Managing Network State using RxJava

Managing Network State using RxJava hackernoon.com5 years ago in #Dev Love37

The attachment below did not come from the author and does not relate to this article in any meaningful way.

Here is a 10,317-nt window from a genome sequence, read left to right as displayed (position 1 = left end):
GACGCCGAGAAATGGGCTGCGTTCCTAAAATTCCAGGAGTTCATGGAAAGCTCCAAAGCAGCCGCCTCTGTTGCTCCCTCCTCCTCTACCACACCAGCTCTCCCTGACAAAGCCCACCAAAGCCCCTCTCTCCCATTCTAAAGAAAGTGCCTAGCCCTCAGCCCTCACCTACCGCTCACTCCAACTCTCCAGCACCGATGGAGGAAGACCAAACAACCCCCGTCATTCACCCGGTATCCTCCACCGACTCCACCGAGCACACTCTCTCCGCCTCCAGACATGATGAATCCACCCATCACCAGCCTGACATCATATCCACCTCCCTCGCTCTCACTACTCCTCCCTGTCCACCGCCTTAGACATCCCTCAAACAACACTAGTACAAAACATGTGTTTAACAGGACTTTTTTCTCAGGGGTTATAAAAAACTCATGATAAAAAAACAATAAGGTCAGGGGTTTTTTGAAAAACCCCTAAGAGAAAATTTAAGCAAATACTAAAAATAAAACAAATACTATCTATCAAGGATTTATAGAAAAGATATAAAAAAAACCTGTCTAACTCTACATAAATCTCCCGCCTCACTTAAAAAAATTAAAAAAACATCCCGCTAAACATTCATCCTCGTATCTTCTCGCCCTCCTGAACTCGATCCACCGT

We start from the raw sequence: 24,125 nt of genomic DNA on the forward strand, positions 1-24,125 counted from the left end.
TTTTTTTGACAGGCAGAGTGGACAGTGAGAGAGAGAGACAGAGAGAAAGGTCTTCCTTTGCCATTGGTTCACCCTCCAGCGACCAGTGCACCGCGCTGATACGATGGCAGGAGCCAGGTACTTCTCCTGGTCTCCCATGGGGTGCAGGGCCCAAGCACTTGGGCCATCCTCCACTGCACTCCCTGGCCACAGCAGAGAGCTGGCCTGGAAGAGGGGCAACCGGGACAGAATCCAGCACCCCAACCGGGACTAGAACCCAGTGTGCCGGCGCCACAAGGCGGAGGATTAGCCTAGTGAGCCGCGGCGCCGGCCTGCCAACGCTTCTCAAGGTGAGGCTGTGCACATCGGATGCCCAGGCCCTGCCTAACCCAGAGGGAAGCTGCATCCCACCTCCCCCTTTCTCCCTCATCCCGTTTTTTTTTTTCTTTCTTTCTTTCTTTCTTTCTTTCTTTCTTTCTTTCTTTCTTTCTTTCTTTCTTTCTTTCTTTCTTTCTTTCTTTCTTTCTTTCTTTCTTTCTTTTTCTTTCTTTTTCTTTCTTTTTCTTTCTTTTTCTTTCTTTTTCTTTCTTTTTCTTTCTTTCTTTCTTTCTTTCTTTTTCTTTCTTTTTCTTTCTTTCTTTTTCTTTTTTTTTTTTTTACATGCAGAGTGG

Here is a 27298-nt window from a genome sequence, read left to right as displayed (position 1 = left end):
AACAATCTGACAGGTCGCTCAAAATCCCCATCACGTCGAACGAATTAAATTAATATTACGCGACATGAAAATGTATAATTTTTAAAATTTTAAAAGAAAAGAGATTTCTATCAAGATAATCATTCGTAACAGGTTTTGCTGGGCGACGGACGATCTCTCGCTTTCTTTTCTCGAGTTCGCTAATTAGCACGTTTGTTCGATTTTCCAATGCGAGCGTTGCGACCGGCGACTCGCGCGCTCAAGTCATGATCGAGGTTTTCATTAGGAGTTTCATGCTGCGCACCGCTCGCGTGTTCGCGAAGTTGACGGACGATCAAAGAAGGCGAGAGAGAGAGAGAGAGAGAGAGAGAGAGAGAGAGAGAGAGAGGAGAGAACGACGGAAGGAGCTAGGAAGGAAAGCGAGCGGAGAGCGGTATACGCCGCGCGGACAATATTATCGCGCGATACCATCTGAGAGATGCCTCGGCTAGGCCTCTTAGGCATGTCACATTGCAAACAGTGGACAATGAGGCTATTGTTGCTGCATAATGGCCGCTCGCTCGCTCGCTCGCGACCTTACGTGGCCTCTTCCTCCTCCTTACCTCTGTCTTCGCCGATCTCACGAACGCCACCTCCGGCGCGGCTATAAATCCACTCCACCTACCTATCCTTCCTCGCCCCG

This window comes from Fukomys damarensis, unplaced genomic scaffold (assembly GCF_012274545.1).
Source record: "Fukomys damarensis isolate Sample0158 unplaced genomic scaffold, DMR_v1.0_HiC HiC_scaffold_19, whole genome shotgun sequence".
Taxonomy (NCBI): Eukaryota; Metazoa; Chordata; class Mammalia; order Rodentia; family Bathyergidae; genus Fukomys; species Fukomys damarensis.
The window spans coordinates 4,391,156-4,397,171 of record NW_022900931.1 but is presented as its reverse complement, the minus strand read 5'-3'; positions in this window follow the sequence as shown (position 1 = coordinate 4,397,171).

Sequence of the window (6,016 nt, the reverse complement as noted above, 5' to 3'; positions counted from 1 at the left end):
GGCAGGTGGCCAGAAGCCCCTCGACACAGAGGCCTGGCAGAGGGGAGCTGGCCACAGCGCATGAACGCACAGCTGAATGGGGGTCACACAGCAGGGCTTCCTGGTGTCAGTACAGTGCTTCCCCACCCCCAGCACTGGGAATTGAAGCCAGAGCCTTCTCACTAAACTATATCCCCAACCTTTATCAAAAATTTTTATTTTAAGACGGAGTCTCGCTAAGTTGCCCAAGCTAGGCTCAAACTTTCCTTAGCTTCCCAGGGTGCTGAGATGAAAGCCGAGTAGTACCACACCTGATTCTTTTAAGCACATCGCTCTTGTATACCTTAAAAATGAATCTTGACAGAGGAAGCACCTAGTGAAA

Originally published by Elye on July 12th 2017 We often use RxJava for fetching network result, but usually have it tell us either Success or Error. How nice if it could also tell us Loading and perhaps Empty (nothing loaded) state as well, so we don’t need to handle that logic separately, and have it communicate to the View the State result. Get started I believe the RxJava code below is no longer stranger to anyone who has coded a network call. service.fetchResult() .subscribeOn( .observeOn(AndroidSchedulers.mainThread()) .subscribe( { data -process(data) }, { error -report_error(error) } ) It’s supercool, as it helps one to put the network request to the background easily, and handle the result or result easily. Get greedier A lot of times, we want something more than just Data or Error. While waiting for the fetching, we want to show Loading State on the UI. If the result comes back as empty result, we want to show Empty State. In order to achieve that, we write more code surrounding the above Rx fetching code (within our presenter perhaps) to handle and update the UI accordingly. How nice if we could do that all in RxJava, as per illustrate in the diagram below. Get smarter Thinking about it, we could possibly do that. Instead of handling all the logic in our presenter, we have use a model that represent all the state. Here I defined it as below data class UiStateModel ( private val inProgress: Boolean = false, private val errorMessage: String? = null, private val dataModel: DataModel? = null ) { fun isLoading() = inProgress fun isError() = errorMessage != null fun isSuccess() = dataModel?.dataString?.isNotEmpty() ?: false && !isError() fun isEmpty() = !inProgress && errorMessage == null && !isSuccess() } We could setup the Model that store inProgress flag, errorMessage and data. Based on these info, the model could be used to check if it is in Loading, Error, Success or Empty state. To make this better, we could make the having some static class that instantiate UiStateModel per the state. companion object { fun loading() = UiStateModel(inProgress = true) fun success(dataModel: DataModel) = UiStateModel(dataModel = dataModel) fun error(error: Throwable) = UiStateModel(errorMessage = error.message) } Get linked So with this model now we have could represent the state, how we could combined to make use of it? Check out the code below that is used in the presenter. service.fetchResult() .map { data -UiStateModel.success(data) } .onErrorReturn { exception -UiStateModel.error(exception) } .startWith(UiStateModel.loading()) .subscribeOn( .observeOn(AndroidSchedulers.mainThread()) .subscribe({ uiState -when { uiState.isLoading() -view.isLoading() uiState.isError() -view.isError(uiState.getErrorMessage()) uiState.isSuccess() -view.isSuccess(uiState.getData()) uiState.isEmpty() -view.isEmpty() else -IllegalArgumentException(“Invalid Response”) } }) After fetching the result from the server, if it is successful, we convert it into a success UiStateModel. If it is error, we use onErrorReturn to convert it into an error UiStateModel. The nice bit here is, on start, we could use startWith to convert it to loading UiStateModel. We now have all the states specified, including empty State, which is handled internally within the UiStateModel to define it’s state. Get code I’ve made code example showing the flow in It shows all the states scenarios as below. Have fun! The example here is a very simplified example as per shared by Jake Wharton. Check it out further for more insights.  » Read More

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